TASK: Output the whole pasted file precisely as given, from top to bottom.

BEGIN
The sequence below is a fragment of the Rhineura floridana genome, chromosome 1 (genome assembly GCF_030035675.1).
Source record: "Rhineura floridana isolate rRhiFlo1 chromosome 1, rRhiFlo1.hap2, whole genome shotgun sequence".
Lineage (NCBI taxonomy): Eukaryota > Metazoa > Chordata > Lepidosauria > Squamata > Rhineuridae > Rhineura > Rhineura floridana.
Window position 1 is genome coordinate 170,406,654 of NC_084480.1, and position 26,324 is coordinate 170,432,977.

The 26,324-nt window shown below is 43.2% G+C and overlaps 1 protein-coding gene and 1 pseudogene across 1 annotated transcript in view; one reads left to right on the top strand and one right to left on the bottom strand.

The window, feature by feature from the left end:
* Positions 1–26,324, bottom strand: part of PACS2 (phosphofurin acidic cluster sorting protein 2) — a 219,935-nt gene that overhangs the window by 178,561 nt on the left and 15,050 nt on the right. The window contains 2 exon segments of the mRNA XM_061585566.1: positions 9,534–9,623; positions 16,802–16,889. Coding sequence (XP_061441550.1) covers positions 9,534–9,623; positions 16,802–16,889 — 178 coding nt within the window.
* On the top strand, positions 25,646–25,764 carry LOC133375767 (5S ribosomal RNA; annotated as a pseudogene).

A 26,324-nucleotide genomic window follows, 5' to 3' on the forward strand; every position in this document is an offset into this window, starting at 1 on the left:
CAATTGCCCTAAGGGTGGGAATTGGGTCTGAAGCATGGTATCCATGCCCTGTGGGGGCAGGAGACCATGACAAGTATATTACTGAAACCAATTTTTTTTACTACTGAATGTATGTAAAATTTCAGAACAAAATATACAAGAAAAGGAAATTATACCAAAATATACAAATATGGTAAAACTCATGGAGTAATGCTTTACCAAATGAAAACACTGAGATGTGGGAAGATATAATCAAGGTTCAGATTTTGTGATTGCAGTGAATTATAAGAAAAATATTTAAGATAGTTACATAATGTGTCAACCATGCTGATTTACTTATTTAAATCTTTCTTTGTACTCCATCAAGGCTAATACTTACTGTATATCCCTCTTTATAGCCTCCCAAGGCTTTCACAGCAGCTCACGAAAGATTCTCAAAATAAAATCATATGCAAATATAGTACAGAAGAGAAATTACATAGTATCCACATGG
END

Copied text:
The sequence below is a fragment of the Rhineura floridana genome, chromosome 1 (genome assembly GCF_030035675.1).
Source record: "Rhineura floridana isolate rRhiFlo1 chromosome 1, rRhiFlo1.hap2, whole genome shotgun sequence".
Lineage (NCBI taxonomy): Eukaryota > Metazoa > Chordata > Lepidosauria > Squamata > Rhineuridae > Rhineura > Rhineura floridana.
Window position 1 is genome coordinate 170,406,654 of NC_084480.1, and position 26,324 is coordinate 170,432,977.

The 26,324-nt window shown below is 43.2% G+C and overlaps 1 protein-coding gene and 1 pseudogene across 1 annotated transcript in view; one reads left to right on the top strand and one right to left on the bottom strand.

The window, feature by feature from the left end:
* Positions 1–26,324, bottom strand: part of PACS2 (phosphofurin acidic cluster sorting protein 2) — a 219,935-nt gene that overhangs the window by 178,561 nt on the left and 15,050 nt on the right. The window contains 2 exon segments of the mRNA XM_061585566.1: positions 9,534–9,623; positions 16,802–16,889. Coding sequence (XP_061441550.1) covers positions 9,534–9,623; positions 16,802–16,889 — 178 coding nt within the window.
* On the top strand, positions 25,646–25,764 carry LOC133375767 (5S ribosomal RNA; annotated as a pseudogene).

A 26,324-nucleotide genomic window follows, 5' to 3' on the forward strand; every position in this document is an offset into this window, starting at 1 on the left:
CAATTGCCCTAAGGGTGGGAATTGGGTCTGAAGCATGGTATCCATGCCCTGTGGGGGCAGGAGACCATGACAAGTATATTACTGAAACCAATTTTTTTTACTACTGAATGTATGTAAAATTTCAGAACAAAATATACAAGAAAAGGAAATTATACCAAAATATACAAATATGGTAAAACTCATGGAGTAATGCTTTACCAAATGAAAACACTGAGATGTGGGAAGATATAATCAAGGTTCAGATTTTGTGATTGCAGTGAATTATAAGAAAAATATTTAAGATAGTTACATAATGTGTCAACCATGCTGATTTACTTATTTAAATCTTTCTTTGTACTCCATCAAGGCTAATACTTACTGTATATCCCTCTTTATAGCCTCCCAAGGCTTTCACAGCAGCTCACGAAAGATTCTCAAAATAAAATCATATGCAAATATAGTACAGAAGAGAAATTACATAGTATCCACATGG